The holy Church of Rome used formerly to say two Masses on the first of January; one was for the Octave of Christmas Day, the other was in honour of Mary. She now unites the two intentions in one Sacrifice, in the same manner as, in the rest of this Day's Office, she unites together the acts of her adoration of the Son, and the expressions of her admiration for, and confidence in, the Mother.

The Greek Church does not wait for this Eighth Day, in order to pay her tribute of homage to Her, who has given us our Emmanuel. She consecrates to Mary the first Day after Christmas, that is, the 26th December, and calls it the Synaxis of the Mother of God, making the two Days one continued Feast. She is thus obliged to defer the Feast of St. Stephen to the 27th December.

But it is to-day, that we, the children of the Roman Church, must pour forth all the love of our hearts for the Virgin-Mother, and rejoice with her in the exceeding happiness she feels at having given birth to her and our Lord. During Advent, we contemplated her as pregnant with the world's salvation ; we proclaimed the glory of that Ark of the New Covenant, whose chaste womb was the earthly paradise, chosen by the King of Ages for his dwelling-place. Now, she has brought him forth, the Infant-God; she adores him, Him who is her Son. She has the right to call him, her Child; and He, God as he is, calls her in strictest truth, his Mother.

Let us not be surprised, therefore, at the enthusiasm and profound respect, wherewith the Church extols the Blessed Virgin, and her prerogatives. Let us, on the contrary, be convinced, that all the praise the Church can give her, and all the devotion she can ever bear towards her, are far below what is due to her as Mother of the Incarnate God. No mortal will ever be able to describe, or even comprehend, how great a glory accrues to her from this sublime


dignity. For, as the glory of Mary comes from her being the Mother of God, one would have first to comprehend God himself, in order to measure the greatness of her dignity. It is to God, that Mary gave our human nature; it is God, whom she had as her Child; it is God, who gloried in rendering himself, inasmuch as he is Man, subject to her: hence, the true value of such a dignity, possessed by a mere creature, can only be appreciated, in proportion to our knowledge of the sovereign perfections of the great God, who thus deigns to make himself dependent upon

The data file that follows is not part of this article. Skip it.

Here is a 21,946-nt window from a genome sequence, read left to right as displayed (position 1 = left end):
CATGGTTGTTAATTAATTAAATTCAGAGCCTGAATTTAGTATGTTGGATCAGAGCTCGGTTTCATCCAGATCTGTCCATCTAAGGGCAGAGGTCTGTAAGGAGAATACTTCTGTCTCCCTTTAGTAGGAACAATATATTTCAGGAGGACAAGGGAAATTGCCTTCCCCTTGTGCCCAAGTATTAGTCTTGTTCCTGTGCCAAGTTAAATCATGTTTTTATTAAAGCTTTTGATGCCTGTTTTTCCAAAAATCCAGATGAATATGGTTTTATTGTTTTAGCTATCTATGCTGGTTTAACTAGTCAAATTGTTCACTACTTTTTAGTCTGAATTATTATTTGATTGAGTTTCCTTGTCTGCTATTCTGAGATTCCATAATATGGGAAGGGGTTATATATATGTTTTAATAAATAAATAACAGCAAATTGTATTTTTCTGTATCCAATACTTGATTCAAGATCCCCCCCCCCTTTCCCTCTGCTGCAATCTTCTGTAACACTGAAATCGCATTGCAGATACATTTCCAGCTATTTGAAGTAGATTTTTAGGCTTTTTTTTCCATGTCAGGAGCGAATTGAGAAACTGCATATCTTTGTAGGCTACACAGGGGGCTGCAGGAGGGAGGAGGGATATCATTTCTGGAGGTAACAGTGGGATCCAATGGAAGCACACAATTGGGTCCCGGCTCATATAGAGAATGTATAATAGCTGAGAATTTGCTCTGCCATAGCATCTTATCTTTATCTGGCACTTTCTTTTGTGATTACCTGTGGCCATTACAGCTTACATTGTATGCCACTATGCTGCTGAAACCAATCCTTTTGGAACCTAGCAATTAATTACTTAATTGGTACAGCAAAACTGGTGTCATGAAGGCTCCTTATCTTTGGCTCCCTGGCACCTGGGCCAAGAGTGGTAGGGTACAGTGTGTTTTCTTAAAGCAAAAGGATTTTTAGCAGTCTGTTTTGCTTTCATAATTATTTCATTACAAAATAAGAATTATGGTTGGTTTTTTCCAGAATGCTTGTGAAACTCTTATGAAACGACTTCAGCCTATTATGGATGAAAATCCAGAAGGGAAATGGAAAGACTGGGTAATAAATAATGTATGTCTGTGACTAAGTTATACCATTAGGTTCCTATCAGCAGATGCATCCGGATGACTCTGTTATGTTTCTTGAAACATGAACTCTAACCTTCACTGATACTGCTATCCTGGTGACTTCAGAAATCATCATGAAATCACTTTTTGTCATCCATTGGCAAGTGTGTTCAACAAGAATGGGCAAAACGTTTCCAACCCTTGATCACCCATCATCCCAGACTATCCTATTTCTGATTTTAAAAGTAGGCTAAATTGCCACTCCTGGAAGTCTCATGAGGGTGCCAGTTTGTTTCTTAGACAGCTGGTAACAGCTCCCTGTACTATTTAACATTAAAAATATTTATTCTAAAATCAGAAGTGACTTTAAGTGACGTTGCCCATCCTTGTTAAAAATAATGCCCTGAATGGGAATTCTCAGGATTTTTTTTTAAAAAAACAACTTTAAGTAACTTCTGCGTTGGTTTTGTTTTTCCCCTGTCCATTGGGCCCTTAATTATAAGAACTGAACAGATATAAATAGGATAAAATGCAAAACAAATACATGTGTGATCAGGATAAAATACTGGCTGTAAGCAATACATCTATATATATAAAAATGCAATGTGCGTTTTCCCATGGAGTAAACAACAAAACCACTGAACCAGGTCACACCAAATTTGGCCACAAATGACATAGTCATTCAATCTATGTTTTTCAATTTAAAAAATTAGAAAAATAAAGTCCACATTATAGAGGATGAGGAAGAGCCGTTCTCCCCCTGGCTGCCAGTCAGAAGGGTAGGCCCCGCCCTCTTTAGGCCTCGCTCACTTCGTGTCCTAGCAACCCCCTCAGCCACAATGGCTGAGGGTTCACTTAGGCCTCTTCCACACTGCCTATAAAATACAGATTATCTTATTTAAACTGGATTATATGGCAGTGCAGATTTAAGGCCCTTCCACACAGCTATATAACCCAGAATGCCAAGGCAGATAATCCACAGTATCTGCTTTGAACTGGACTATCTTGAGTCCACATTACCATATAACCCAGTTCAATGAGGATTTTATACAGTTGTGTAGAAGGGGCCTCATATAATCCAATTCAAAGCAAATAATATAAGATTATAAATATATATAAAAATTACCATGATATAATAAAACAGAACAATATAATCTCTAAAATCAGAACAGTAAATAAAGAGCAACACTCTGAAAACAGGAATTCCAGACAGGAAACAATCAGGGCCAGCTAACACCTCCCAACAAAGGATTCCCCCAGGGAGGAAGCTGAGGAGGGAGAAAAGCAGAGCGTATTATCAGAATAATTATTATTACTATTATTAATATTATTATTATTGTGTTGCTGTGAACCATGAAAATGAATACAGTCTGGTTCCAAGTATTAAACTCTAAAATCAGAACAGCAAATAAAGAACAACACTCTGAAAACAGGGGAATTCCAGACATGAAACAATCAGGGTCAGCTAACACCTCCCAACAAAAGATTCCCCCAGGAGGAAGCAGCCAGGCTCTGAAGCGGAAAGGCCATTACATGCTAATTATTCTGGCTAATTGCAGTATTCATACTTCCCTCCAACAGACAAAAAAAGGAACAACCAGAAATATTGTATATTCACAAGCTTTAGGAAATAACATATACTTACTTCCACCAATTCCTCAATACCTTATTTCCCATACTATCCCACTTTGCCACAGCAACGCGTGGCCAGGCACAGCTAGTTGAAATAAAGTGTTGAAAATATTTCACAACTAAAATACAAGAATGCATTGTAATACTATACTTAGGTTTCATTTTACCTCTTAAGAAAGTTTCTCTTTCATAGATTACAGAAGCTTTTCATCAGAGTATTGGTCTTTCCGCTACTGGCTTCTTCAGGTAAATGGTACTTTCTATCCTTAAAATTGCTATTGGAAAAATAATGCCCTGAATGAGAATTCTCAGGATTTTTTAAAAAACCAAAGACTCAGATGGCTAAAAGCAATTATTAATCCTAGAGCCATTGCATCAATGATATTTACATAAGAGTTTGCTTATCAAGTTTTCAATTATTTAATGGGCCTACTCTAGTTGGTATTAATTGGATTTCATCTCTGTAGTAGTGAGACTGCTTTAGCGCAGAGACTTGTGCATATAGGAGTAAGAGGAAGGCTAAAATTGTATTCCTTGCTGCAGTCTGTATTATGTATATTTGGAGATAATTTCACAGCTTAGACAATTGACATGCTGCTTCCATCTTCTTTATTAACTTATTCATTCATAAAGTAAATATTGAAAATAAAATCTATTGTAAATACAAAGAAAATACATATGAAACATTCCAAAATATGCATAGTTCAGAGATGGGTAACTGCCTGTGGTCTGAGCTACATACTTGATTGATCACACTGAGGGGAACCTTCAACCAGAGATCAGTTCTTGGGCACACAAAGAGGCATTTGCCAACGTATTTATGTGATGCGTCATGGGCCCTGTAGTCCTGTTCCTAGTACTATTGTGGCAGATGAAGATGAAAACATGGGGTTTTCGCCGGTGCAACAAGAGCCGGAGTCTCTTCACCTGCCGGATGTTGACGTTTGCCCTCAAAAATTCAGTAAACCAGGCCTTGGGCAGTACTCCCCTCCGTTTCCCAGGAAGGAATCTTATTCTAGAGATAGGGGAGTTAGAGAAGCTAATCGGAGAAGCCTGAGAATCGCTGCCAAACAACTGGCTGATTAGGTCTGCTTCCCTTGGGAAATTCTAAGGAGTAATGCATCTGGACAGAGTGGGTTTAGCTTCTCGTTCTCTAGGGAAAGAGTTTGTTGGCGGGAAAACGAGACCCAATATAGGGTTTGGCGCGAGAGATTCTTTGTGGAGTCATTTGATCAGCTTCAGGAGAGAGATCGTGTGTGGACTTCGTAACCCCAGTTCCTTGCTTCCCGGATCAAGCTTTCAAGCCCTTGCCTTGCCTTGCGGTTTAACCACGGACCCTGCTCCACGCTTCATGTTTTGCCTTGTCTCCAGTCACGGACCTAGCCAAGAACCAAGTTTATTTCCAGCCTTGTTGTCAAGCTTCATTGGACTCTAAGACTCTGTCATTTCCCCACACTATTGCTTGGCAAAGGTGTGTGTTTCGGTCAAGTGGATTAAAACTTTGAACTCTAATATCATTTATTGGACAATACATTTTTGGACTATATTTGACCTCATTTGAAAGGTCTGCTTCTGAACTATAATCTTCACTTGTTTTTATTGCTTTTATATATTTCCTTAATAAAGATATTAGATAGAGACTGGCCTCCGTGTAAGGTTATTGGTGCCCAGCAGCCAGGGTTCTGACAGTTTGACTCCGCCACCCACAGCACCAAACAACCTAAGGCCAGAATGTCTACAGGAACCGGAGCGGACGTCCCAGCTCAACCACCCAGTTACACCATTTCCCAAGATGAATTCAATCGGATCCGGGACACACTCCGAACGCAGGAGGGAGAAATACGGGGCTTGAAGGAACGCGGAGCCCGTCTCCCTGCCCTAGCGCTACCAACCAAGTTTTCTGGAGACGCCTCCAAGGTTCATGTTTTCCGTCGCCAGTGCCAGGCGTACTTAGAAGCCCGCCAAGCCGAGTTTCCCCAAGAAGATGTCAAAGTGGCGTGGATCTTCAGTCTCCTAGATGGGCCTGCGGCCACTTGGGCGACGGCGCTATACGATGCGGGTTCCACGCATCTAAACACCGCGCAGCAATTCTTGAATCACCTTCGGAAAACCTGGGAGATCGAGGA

that favoured creature. Let us, therefore, bow down in deepest adoration before the Majesty of our God; let us, therefore, acknowledge that we cannot respect, as it deserves, the extraordinary dignity of Her, whom he chose for his Mother.

The same sublime Mystery overpowers the mind from another point of view—what were the feelings of such a Mother towards such a Son? The Child she holds in her arms, and presses to her heart, is the Fruit of her virginal womb, and she loves him as her own; she loves him because she is his Mother, and a Mother loves her child as herself, nay, more than herself —but, when she thinks upon the infinite

: majesty of Him, who has thus given himself to her to be the object of her love and her fond caressesshe trembles in her humility, and her soul has to turn, in order to bear up against the overwhelming truth, to the other thought of the nine months she held this Babe in her womb, and of the filial smile he gave her when her eyes first met his. These two deep-rooted feelings—of a creature that adores, and of a Mother that loves—are in Mary's heart. The being Mother of God implies all this :—and may we not well say, that no pure creature could be exalted more than she? and that in order to comprehend her dignity, we should first have to comprehend God himself ? and that only God's infinite wisdom could